Expect the unexpected: Milan Vesely reports on the simmering pot that is Lebanon and widespread fears, fuelled by rumour and suspicion, that the political situation is coming to the boil.

Author:Vesely, Milan

'EXPECT THE UNEXPECTED', is an oft used description for Lebanese politics, this strategically important country of three million people once again thrust into the forefront of America's war on terror. But even the most sanguine of observers were surprised by an unlikely and still unresolved event that occurred in late April, and even more surprised by the rumours swirling around Beirut thereafter.

On 24 April, on a main road near the southern Lebanese town of Khiyam, six United Nations peacekeepers--three Colombian and three Spanish military officials--were killed by an explosion, the type of detonation and delivery method immediately in dispute. That this deadly attack occurred in Lebanon's currently peaceful border area, the scene of Hizbullah's victory in its war with Israel last summer, set off alarm bells in Beirut.

"Apparently it was a car bomb attack,' Unifil spokesman Milos Strugar said, "but investigations are still on going." For their part, the American-backed Lebanese security forces continue to claim that a roadside bomb had been used, while offering no evidence to back up their assertion. Either way, one thing became immediately clear; no part of Lebanon was immune from the violence racking it, particularly as this surprising attack on the UN peacekeepers followed an equally unexpected two-rocket attack on Israel by a previously unknown group calling itself the Jihad Badr Brigade, Lebanon Branch, only a few days before. Coming at the same time as the Lebanese Army was locked in deadly combat with the Fatah Al Islam militants in the northern Lebanese Palestinian refugee camp of Nahr Al Bared, these two unexpected events are indicative of an increasingly bitter but complex struggle between the US-backed Siniora government and the militant opposition forces supported by a confidently aggressive Syria and Iran.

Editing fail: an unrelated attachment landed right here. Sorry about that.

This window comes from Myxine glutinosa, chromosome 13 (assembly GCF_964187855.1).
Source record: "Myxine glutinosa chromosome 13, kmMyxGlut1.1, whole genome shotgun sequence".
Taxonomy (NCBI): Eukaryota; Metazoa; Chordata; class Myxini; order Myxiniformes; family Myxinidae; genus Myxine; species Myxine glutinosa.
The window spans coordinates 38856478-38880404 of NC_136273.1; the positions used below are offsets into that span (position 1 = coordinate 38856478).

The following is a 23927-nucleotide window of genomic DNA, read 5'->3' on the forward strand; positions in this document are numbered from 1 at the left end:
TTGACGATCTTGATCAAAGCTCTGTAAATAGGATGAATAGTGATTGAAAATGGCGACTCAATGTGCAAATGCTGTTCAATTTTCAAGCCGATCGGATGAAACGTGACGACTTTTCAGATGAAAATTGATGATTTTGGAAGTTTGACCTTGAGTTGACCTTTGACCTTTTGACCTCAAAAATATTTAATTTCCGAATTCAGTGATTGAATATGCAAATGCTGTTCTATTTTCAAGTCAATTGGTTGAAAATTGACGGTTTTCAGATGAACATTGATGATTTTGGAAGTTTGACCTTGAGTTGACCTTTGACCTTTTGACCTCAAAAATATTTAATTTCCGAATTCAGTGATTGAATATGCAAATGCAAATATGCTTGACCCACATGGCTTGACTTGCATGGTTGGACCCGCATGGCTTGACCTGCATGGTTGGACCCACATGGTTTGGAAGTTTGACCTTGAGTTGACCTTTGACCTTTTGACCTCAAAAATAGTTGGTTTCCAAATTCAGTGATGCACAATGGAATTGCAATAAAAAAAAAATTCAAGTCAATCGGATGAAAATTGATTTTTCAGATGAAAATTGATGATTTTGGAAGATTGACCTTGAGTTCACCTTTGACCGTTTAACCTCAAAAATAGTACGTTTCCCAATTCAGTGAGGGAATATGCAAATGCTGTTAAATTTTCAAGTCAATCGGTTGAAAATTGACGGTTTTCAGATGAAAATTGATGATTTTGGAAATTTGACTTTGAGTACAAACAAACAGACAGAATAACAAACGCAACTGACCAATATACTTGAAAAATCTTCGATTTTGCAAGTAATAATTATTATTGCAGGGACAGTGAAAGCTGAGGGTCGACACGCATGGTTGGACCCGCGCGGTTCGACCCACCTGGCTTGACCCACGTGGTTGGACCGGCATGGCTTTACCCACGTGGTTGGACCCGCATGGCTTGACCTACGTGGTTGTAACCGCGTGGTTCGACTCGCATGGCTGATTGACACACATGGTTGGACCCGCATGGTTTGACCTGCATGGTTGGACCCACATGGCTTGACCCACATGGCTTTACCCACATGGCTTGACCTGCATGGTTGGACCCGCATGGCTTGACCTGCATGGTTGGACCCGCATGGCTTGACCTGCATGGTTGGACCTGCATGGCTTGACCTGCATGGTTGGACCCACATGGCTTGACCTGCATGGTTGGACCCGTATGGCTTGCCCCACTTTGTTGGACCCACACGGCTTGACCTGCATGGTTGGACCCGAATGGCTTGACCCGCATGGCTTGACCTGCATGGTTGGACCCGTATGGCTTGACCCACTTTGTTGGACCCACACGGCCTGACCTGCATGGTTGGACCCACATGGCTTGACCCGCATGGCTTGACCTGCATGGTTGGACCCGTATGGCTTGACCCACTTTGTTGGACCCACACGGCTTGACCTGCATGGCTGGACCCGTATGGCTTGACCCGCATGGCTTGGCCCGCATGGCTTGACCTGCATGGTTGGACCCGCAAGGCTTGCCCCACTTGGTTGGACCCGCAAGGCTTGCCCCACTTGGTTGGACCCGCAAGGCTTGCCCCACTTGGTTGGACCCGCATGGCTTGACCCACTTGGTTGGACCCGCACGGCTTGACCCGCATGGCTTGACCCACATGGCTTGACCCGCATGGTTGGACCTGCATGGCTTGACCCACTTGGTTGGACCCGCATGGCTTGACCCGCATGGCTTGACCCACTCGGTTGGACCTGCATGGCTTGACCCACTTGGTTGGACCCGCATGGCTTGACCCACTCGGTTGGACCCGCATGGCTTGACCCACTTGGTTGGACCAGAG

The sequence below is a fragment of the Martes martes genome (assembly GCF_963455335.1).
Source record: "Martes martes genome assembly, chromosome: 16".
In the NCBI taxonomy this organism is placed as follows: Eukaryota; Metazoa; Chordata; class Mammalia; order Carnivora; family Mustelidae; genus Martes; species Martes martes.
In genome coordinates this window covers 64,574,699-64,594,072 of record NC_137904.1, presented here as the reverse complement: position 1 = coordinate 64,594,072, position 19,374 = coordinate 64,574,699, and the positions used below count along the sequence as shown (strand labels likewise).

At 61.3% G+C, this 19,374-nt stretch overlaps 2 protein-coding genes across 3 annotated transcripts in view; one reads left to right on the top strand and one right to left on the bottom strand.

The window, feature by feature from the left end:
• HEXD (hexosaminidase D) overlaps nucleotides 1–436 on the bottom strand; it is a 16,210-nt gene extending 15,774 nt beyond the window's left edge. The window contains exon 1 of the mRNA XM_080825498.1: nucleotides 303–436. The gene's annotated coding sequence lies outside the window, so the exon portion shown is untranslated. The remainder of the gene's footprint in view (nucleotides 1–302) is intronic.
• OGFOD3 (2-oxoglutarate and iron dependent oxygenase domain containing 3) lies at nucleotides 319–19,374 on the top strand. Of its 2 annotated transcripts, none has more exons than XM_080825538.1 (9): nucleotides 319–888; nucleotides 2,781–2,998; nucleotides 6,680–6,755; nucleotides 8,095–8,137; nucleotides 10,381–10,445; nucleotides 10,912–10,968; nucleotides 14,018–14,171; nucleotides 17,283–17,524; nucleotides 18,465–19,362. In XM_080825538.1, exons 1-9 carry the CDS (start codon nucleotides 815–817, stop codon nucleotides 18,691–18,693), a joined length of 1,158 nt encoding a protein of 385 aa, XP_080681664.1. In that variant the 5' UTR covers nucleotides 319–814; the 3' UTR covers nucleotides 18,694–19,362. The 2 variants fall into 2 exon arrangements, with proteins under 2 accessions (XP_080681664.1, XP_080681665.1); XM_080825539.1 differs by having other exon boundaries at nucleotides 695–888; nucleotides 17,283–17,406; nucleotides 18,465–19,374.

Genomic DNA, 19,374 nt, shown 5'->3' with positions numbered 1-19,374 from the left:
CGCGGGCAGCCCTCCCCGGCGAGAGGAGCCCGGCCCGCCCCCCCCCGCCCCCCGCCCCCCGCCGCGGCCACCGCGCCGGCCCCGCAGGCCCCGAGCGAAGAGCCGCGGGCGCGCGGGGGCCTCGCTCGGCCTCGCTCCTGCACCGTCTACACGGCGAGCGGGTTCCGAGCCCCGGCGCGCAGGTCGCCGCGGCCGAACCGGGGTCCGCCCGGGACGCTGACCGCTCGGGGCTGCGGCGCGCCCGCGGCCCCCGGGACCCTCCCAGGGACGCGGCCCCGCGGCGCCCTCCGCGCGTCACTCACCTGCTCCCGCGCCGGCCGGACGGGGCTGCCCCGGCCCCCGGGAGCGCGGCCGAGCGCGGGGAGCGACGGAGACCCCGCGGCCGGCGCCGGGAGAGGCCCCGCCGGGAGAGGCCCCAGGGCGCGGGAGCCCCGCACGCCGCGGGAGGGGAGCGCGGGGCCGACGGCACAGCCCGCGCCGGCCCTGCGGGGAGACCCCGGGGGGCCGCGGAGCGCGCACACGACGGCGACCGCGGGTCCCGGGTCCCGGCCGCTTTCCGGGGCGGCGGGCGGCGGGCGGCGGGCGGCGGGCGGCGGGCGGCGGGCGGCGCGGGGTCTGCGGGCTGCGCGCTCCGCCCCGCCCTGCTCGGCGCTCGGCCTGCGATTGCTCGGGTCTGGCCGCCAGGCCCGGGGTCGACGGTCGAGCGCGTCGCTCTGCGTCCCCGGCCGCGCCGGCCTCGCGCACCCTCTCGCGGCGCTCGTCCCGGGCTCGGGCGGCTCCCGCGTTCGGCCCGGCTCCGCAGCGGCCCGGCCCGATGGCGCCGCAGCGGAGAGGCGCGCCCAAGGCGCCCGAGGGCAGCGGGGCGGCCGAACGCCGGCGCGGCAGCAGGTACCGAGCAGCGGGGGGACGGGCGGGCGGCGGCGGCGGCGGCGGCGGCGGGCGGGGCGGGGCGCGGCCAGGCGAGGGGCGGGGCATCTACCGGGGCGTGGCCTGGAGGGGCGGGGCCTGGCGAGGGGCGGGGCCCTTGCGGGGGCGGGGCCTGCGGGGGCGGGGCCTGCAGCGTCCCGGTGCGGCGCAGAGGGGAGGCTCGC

Condemnations immediately poured in, the most important being from Hizbullah, which retains de-facto control over the southern border region, and therefore has most to lose, namely that it is still re-arming for what most expect to be round two of the ongoing conflict with Israel in a few years time.

"Hizbullah vigorously condemns this attack and considers it a suspicious act that hurts Lebanon and its inhabitants," the militia group's spokesman stated. "This act of aggression is aimed at increasing insecurity in Lebanon, especially in the south of the country."

So if not Hizbullah, who then? And who, or what, is the Jihad...

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